In “new” technology (composite) flywheels, Beacon Power presented their plug-replacement for batteries in UPS systems. The 1 kW, 2kWh unit goes directly on the DC bus. Beacon is a joint venture between SatCon and Duquesne. They expect to be in production by the end of ’98, with beta tests in mid year.
–> Renewables and Storage
Solar and Wind energy systems need storage, particularly in remote/village power applications. The opportunities are huge, particularly to supply the 2 billion people in the world with no electricity, and to displace diesel fuel consumption. A number of programs are trying to come up with reliable modular integrated systems (hybrids with diesel, solar or wind, and batteries). Batteries are often blamed as the weak link in renewable energy systems (right along with inverters), but the blame may be misplaced–often the wrong type of battery is installed by local people.
The President’s “Million Solar Roof” initiative is beginning to be felt, though this may not necessarily imply much use of storage. SMUD has a huge commitment to renewables, and are just now beginning to consider the potential benefits of storage in that context.
The first major project under Storage 2000 is to be the “Renewable Generation and Storage ” (RGS) project. Partners will be selected by formal solicitation process in 1998 for design, development and testing of a prototype integrated system with a PV array, inverter and storage, ready for customer use. International opportunities exist for “Remote Area Power Systems” or mini-grid systems. Funding is available, and local governments are motivated, e.g. in Latin America. The Solar Energy Industry Association has information. ( http://www.seia.org ).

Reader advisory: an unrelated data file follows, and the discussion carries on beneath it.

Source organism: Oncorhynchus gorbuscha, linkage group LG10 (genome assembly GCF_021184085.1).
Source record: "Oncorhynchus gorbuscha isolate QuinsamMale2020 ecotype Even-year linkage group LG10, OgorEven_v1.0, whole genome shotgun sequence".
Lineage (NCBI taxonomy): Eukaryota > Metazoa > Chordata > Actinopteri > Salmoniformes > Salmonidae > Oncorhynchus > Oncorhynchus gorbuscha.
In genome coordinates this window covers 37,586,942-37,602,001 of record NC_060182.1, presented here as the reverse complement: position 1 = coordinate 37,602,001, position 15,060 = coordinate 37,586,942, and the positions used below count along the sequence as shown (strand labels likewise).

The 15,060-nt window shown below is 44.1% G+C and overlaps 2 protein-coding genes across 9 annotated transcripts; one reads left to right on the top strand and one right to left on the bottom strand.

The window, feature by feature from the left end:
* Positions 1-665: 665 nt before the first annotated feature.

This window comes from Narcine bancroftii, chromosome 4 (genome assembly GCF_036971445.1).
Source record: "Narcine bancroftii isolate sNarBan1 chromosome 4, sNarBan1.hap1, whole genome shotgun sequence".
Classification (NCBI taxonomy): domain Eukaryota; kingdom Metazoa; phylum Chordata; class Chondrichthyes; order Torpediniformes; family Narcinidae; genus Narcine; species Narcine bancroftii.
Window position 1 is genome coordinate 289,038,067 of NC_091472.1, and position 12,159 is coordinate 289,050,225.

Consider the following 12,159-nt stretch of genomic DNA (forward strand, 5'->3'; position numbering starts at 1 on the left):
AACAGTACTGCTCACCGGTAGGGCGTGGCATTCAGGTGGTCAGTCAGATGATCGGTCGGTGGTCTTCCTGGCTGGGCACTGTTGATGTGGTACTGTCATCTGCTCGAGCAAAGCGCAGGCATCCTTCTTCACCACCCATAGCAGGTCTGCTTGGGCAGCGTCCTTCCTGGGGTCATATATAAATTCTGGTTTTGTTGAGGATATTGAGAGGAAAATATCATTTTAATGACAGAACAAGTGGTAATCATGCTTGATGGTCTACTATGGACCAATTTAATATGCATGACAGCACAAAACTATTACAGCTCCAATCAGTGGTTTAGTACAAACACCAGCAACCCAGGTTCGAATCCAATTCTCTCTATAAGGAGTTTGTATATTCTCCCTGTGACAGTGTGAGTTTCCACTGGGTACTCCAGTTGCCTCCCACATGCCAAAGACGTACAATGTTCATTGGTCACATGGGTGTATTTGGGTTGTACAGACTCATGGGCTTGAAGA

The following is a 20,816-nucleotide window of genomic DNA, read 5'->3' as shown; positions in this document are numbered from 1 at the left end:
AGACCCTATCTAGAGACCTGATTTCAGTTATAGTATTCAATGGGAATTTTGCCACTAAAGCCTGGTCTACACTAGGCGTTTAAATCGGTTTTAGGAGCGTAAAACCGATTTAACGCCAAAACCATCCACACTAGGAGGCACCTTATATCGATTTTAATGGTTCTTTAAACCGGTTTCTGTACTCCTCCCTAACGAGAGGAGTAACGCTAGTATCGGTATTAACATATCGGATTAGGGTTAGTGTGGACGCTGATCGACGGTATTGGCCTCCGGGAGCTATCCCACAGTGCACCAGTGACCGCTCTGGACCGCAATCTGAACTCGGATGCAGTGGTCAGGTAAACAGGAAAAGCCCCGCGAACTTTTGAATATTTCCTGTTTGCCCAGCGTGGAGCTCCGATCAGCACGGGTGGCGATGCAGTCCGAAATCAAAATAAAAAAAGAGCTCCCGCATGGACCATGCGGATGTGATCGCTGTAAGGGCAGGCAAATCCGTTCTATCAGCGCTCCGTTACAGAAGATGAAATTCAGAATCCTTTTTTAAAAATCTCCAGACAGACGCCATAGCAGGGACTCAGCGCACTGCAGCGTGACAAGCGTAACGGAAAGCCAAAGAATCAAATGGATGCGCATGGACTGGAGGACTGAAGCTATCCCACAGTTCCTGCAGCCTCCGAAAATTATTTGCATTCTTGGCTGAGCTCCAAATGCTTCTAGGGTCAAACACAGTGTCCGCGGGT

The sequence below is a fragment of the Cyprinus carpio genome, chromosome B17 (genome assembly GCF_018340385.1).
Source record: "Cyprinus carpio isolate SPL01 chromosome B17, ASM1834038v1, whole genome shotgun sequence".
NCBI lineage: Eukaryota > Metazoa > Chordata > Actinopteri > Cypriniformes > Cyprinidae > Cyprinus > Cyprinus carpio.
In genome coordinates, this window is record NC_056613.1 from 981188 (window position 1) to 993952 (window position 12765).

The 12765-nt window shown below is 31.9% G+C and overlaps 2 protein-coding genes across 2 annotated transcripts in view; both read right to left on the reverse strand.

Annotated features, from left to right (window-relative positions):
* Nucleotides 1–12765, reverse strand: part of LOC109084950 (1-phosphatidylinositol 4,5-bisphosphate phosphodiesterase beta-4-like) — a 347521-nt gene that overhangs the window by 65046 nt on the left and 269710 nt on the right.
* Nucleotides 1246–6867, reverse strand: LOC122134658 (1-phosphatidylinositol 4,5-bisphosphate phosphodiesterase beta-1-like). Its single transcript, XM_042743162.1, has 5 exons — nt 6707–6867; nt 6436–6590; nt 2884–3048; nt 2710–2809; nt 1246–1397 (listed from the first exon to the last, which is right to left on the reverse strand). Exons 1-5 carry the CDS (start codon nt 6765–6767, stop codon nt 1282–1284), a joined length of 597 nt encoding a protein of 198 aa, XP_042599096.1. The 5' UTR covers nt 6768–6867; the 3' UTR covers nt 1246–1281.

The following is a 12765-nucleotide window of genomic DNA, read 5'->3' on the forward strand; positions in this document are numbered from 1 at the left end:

–> Texas Energy Storage Technology Institute (ESTI)
This is a coordinated research program involving all the universities in Texas, funded in part by the Texas Energy Coordinating Council, a state agency. ESTI is doing work in capacitors, batteries, and particularly high performance flywheel systems for railroad applications. DOT and DARPA funding support the Advanced Locomotive Propulsion System, which includes a 3 MW Allied Signal gas turbo-alternator, and the University-developed 167 kwh flywheel for braking and acceleration. The idea is to provide an alternative to electrification of railroad right of way. ESTI wants to encourage synergies between stationary and mobile storage systems. Contact John Price, 512-471-4496, 512-232-1888 (direct), firstname.lastname@example.org, http:/www.utexas.edu/research/cem
–> Key Note Speaker
Separately, Pramod Kulkarni of the CEC outlined the priorities for storage in California, seen as a “strategic” area under the public benefit R&D program.